Reflections on Water in American Painting, an exhibition of forty-nine paintings and works on paper, opened Saturday, November 10, 2012, at the Morris Museum of Art
. Drawn from the renowned collection of Arthur J. Phelan Collection, the exhibition celebrates the United State maritime and seaside history.
Reflections on Water is a wonderful exhibition filled with images, dramatic and beautiful, that speak to the explorational instincts and ambitions of nineteenth-century Americans who crossed oceans to reach these shores and then proceeded to traverse the continent by following its rivers and, later, the canal systems that were created to connect those rivers. The present exhibition pays homage to Americas oceans, rivers, lakes, and harbors; to the ships that traversed them for exploration, trade, and pleasure; to the towns and the cities that depend on their steady flow; to the people who built their existence upon them; and to the artists who took inspiration from the beauty and timeless attraction of water, said Morris Museum director Kevin Grogan.
The works of art from the Arthur J. Phelan Collection trace more than a century of Americas maritime and seaside history, transporting us from the Eastern to the Western shores of the United States. Ranging in date from 1828 to 1945, these masterful renderings of sailboats, warships, waterside towns, waterscapes, and harbor scenes, and the playful portrayals of beach life capture virtually every aspect of life on, in, and via the water. The exhibition documents evolving trends in transportation and records economic shifts as inland maritime commerce slowly diminished in the wake of railroad expansion. The exhibition also illustrates the different artistic trends and modes of expression that shaped American art.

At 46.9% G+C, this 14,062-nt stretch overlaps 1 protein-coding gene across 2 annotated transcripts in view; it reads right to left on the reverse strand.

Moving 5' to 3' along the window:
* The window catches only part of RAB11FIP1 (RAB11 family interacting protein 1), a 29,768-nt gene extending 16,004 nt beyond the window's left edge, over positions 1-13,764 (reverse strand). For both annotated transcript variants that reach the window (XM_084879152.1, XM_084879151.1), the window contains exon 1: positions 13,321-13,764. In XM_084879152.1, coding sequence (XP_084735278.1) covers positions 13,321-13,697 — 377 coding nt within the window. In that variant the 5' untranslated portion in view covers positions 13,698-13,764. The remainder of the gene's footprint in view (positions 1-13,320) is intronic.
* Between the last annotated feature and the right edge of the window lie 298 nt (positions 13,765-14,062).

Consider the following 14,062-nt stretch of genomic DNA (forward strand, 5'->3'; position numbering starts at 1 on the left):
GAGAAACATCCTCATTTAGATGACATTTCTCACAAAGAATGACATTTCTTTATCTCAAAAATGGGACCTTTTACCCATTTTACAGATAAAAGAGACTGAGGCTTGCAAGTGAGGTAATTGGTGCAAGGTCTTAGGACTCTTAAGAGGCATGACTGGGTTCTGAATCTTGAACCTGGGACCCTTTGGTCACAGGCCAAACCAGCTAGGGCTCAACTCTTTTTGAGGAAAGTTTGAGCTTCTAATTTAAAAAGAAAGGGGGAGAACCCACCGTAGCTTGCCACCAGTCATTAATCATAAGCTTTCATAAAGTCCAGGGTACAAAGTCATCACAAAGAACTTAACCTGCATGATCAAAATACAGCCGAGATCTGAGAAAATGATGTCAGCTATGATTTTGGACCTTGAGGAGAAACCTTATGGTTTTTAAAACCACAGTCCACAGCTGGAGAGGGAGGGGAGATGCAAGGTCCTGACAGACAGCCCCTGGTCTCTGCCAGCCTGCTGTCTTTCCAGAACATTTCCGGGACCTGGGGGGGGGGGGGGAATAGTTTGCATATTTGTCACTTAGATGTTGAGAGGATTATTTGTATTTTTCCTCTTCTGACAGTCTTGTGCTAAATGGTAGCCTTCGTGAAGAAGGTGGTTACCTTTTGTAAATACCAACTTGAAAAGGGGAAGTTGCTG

Highlights of the exhibition include James Bards meticulously rendered Hudson River steamboat, Frank Bensons marshland with more than thirty rising ducks, William Trost Richards breaking waves, William Merritt Chases beautiful study of the Arno River, and Reginald Marshs cathedral-like rendering of a New Jersey railway bridge.
Collector Arthur J. Phelan, a retired banker and businessman, began collecting nautical paintings in the 1960s. I have built a number of collections that started with a chance acquisition of an artwork that reminded me of something in my past, says Phelan. This group of maritime and coastal scenes arises from time spent at my familys summer home in Connecticut. Our house, between New London and the Connecticut River, was on the water. During World War II, I sailed small sloops at the point where Long Island Sound empties into the Atlantic and where large commercial sailing ships occasionally still passed by. Later, while at Yale, I was never far from the Sound.
Reflections on Water in American Painting, circulated by Exhibits Development Group of St. Paul, Minnesota, remains on view at the Morris Museum of Art through February 10, 2013.